Scripture reminds us that “All flesh is like grass, and all its glory like the flowers of the field; the grass withers and the flower wilts; but the word of the Lord remains forever” (1 Peter 1:24). So the grass reminds us of our mortality, yet it also is a sign of the promise of Easter. Grass rises up quickly from the moment it is laid in the earth – with its face to the sun and with its green as the color of hope.
Here is an excerpt from the poem “Song of Myself” by Walt Whitman, one of the most influential and all-American of our nation’s poets. Whitman refers to grass as the “hair of graves.” He reflects on all of the men, women, and children who lie buried beneath the grass:
What do you think has become of the young and old men?
And what do you think has become of the women and children?
Yet also in the poem he reflects,
A child said What is the grass? fetching it to me with full hands;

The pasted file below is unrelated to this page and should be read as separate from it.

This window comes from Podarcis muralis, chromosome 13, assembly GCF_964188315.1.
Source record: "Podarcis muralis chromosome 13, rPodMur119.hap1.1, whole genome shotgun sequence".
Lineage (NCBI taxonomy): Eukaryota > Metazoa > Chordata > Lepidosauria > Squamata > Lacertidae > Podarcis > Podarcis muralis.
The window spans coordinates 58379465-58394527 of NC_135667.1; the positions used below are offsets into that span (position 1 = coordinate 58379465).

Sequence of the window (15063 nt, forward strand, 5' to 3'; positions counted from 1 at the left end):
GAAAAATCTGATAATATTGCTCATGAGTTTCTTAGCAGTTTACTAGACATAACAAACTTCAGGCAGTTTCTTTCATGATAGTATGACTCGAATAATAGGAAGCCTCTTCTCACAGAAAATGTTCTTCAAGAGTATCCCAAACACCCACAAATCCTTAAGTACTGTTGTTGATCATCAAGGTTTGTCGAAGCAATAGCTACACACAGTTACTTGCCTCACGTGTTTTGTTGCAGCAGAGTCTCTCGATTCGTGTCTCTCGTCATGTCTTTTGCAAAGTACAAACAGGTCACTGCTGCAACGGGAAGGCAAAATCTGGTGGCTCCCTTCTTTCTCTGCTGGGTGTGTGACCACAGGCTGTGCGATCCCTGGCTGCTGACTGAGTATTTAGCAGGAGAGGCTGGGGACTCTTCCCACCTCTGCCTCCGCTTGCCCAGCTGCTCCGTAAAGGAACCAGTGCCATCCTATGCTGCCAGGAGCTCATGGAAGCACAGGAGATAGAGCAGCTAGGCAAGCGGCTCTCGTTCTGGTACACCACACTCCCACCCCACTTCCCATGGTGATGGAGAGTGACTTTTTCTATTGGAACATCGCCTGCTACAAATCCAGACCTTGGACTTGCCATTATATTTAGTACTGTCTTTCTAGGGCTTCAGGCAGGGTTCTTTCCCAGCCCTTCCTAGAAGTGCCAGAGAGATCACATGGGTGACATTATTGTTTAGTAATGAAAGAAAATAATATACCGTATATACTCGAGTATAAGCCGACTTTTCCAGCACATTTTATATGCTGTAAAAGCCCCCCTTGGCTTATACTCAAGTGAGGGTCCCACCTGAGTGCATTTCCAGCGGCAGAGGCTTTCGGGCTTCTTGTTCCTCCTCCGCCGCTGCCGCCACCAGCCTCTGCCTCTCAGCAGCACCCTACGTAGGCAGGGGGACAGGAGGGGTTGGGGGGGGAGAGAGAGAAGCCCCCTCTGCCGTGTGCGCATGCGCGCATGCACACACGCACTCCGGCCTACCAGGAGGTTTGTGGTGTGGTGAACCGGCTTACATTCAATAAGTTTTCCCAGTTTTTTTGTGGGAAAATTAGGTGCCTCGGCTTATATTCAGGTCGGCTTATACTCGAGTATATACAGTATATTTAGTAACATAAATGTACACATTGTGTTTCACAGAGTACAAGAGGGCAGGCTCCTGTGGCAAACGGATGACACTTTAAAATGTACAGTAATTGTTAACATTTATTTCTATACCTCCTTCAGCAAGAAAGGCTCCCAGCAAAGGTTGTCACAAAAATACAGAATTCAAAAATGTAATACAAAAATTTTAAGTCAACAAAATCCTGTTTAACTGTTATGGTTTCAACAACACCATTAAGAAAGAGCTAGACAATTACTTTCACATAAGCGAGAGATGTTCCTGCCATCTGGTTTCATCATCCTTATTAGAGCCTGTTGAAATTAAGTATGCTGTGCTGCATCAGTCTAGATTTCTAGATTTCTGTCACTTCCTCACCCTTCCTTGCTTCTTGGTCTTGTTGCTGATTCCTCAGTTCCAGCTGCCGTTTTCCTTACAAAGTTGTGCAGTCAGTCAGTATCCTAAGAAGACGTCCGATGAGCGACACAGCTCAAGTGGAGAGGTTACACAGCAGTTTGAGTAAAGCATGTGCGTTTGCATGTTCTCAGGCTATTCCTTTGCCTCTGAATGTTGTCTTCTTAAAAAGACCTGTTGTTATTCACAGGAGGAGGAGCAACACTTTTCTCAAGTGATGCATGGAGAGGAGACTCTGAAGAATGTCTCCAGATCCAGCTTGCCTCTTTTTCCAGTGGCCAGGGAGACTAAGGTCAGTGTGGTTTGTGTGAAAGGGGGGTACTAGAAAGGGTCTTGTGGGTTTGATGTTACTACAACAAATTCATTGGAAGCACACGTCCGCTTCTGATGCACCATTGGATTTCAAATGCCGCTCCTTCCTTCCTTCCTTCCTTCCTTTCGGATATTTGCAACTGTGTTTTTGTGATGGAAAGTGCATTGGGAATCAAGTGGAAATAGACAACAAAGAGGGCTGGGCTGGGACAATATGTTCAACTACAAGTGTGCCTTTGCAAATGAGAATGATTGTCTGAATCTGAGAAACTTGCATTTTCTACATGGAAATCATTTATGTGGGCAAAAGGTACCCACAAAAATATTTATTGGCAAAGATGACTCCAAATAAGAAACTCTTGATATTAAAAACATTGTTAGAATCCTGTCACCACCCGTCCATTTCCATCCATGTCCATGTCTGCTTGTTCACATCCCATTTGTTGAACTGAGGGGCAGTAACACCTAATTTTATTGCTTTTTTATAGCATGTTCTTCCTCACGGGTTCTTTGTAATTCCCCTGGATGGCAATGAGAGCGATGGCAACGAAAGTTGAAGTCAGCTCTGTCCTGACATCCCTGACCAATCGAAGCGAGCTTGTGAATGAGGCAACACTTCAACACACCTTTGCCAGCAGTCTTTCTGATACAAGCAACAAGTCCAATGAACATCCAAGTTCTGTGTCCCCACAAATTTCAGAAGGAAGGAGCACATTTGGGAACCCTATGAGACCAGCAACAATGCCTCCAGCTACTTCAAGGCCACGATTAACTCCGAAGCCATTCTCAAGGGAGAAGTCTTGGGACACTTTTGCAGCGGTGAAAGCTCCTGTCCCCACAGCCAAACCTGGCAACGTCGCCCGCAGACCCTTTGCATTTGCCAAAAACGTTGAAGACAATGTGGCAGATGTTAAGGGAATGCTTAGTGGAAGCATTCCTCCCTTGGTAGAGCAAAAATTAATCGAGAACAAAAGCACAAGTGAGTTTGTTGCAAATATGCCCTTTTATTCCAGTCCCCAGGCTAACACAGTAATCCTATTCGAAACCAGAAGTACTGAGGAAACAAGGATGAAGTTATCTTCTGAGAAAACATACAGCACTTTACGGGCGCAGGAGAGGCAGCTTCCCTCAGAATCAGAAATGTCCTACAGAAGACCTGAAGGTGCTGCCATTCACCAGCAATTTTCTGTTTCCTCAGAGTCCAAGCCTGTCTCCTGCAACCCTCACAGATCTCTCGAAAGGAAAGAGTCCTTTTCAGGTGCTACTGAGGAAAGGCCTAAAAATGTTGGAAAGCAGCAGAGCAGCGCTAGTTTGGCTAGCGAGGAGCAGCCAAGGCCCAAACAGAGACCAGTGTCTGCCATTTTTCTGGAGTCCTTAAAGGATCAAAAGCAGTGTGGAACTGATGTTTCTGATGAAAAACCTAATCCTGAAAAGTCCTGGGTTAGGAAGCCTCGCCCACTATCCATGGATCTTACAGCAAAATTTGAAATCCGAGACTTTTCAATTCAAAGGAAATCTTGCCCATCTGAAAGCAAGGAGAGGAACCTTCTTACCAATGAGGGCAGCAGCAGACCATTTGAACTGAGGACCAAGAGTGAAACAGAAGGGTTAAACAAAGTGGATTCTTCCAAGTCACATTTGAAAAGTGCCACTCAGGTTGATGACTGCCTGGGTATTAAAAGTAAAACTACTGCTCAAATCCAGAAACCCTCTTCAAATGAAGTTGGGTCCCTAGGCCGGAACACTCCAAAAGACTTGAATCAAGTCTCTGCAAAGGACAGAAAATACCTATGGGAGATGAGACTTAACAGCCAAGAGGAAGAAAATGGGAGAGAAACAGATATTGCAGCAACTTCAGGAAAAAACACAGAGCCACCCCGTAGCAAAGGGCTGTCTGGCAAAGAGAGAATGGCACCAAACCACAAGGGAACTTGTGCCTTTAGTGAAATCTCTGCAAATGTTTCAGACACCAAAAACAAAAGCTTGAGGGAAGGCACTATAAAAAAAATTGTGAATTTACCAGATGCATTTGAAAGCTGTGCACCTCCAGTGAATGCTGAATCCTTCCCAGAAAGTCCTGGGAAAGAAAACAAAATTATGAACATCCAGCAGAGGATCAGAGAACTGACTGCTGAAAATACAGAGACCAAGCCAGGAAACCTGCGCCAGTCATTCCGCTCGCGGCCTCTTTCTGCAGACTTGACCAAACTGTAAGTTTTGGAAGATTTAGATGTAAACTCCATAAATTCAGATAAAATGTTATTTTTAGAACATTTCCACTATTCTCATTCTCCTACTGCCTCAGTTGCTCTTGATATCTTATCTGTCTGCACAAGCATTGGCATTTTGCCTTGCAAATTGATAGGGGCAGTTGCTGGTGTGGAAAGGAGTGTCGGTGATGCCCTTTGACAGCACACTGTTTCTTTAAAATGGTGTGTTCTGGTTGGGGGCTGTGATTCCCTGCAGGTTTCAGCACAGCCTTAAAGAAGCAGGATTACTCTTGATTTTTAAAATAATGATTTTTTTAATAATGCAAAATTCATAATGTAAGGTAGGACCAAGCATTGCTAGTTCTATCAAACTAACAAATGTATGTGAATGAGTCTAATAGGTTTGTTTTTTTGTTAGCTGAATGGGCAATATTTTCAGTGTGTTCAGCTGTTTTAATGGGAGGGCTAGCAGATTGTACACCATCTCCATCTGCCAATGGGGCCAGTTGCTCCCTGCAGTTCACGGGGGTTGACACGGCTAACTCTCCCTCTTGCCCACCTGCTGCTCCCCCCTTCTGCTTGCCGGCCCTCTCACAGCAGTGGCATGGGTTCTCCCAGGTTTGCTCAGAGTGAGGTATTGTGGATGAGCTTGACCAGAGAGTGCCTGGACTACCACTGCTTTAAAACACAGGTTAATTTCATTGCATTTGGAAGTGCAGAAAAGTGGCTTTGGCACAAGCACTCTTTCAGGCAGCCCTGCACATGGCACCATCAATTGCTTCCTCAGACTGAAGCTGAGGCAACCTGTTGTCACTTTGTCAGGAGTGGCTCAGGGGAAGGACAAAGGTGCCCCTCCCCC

How could I answer the child? I do not know what it is any more than he.
I guess it must be the flag of my disposition,
out of hopeful green stuff woven.
Or I guess it is the handkerchief of the Lord,
A scented gift and remembrancer designedly dropt,
Bearing the owner’s name someway in the corners,
that we may see and remark, and say Whose?
Lent, as it does every year, is coming to an end – and that is a greatly hopeful thing. Lent serves only for a time to prepare us for Easter and the new and eternally lasting life come. So may we be filled with the belief that one day when we are laid to the earth, like the grass of the fields, we will rise quickly with our faces beaming to the Son.
As we reflect on our lives and ask “Whose?” we remember that we belong to God. God grant that our Lenten journey to Easter keep us always on the right and holy path.